Defeated after an hour I gave up. Offered another toy to pretend with. They gave me hug and told me that I had tried my best then said we’ll get dad. He’s always does it. We wanted to give you a chance first. I didn’t know whether to laugh, cry or give them a hug. I did the first and last before sulking away defeated.

No kidding……………………..10 minutes later the castle and the pirate ship arrived finished to beaming children.

Will I be hanging up my hat?

No. Although it frustrates me that I can’t seem to get how these configuration things work………..Lego, castle, pirate ship………..there are going to be more in my future, I can just tell. I accept my spatial inadequacies and persevere. I hope I learn eventually and am thankful that there are plenty of people around me that aren’t spatially challenged to rescue help me. If you’re not spatially challenged I’ve always fantasized about owning a Thomas the tank engine ebook manual where there is a lovely picture to select. List of all the track pieces. I find all the pieces and it tells me which order to lay the track. “Lay piece 1a then the bridge followed by 1b” Music to my ears. That would be sweet!

Learning that is associated with these play activities has been priceless. The negotiation of social skills, hurt feelings, high emotion, frustration, dedication, perseverance and deferred gratification.

Toys of choice right now: Pirate ship and castle. Two weeks going strong , guarded and loved.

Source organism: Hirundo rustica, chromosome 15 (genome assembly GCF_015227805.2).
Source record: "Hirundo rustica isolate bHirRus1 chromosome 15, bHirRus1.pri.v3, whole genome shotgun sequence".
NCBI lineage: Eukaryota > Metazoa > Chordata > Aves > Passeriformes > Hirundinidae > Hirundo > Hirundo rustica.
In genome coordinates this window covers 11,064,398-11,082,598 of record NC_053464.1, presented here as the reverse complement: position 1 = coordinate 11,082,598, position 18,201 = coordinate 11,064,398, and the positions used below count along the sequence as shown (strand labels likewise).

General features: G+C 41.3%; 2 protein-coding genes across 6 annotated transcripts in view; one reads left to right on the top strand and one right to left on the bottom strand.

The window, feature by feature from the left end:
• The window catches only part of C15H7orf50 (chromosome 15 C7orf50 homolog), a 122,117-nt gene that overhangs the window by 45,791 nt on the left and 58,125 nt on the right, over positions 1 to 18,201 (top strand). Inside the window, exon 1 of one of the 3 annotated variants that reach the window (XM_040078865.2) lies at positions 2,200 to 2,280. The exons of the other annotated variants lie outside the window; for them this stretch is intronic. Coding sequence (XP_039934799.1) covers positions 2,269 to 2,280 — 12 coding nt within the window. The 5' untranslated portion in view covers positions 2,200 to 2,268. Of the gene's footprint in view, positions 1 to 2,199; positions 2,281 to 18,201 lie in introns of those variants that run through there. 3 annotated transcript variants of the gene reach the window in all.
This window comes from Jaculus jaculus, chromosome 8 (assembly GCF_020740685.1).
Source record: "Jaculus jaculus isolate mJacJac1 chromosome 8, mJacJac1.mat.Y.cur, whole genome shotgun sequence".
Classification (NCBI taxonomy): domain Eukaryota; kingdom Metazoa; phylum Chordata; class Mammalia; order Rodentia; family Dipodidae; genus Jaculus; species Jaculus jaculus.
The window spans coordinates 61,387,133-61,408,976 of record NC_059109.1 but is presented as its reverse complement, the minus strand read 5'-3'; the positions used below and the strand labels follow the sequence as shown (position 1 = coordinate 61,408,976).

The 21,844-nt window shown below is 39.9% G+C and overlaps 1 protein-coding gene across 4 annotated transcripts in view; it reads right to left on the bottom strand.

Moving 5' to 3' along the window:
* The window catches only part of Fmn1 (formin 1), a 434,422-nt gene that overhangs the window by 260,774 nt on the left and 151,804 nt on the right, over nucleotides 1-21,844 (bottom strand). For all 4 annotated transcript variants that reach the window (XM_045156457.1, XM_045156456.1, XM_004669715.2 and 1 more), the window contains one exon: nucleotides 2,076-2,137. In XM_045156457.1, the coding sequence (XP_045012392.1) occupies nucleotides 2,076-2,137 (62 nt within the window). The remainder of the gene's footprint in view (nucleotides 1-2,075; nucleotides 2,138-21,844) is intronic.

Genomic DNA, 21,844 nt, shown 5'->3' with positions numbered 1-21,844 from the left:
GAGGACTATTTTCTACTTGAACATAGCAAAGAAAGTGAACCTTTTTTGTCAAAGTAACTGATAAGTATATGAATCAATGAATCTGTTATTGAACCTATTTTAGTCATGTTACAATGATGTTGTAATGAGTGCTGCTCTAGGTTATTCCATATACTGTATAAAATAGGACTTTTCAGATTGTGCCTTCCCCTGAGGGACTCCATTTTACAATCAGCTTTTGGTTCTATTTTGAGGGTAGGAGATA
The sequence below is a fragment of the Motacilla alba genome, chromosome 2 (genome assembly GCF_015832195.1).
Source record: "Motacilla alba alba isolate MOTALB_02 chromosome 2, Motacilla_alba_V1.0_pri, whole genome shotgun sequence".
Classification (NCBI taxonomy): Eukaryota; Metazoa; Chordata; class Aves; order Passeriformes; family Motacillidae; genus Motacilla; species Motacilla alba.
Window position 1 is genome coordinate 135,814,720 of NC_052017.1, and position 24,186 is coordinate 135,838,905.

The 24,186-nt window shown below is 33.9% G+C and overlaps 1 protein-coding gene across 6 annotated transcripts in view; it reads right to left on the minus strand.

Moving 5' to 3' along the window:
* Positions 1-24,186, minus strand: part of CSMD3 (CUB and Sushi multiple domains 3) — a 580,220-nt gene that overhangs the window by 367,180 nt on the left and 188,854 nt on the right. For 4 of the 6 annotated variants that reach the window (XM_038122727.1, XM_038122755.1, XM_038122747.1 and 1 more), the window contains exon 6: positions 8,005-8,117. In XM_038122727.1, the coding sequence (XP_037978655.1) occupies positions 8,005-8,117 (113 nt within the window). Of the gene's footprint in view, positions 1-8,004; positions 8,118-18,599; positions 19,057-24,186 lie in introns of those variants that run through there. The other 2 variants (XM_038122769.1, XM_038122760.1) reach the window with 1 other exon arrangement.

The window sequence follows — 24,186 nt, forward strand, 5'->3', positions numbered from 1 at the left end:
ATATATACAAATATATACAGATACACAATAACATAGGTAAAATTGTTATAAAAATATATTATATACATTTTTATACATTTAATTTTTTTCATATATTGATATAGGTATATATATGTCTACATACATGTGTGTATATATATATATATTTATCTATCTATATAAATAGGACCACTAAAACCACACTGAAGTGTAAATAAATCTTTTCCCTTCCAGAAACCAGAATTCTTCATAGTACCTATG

We’re always teaching even when we think we’re not. They are always watching and imitating.

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Comments

  1. I also find these things frustrating. But luckily we seem to have established that it doesn’t matter if the train track joins up! I am not quite up to castles or elaborate Lego stuff yet – yikes! The worst part for me is that I find it so hard to think with a constant commentary.
    Oh, and this is a good model in perserverance, but also problem solving for children
    .-= Catherine´s last blog ..what can we do with a hula hoop? =-.

  2. I have found it much less frustrating to buy large quantities of lego pieces, hide the instructions on what these pieces can build and let the kids imaginations take over. Much more creative and much less frustrating to the parents. Another time in their lives will come to learn the skills of following directions. In childhood, having fun goes a long way and developing their creativity is very important too!
    Lorna

    • Totally agree with you Lorna about hiding the instructions for Lego. I much prefer them using their imaginations than what the instructions say. I have a hard time helping them build the pirate ship, train tracks and the castle so they can then use their imagination.

  3. The thing I love about Lego is the challenge and the perseverance required by the kids to make the Lego to the instructions and then the freedom and fun they have creating what ever they want after.
    .-= PlanningQueen´s last blog ..2010 Quarter 1 Review =-.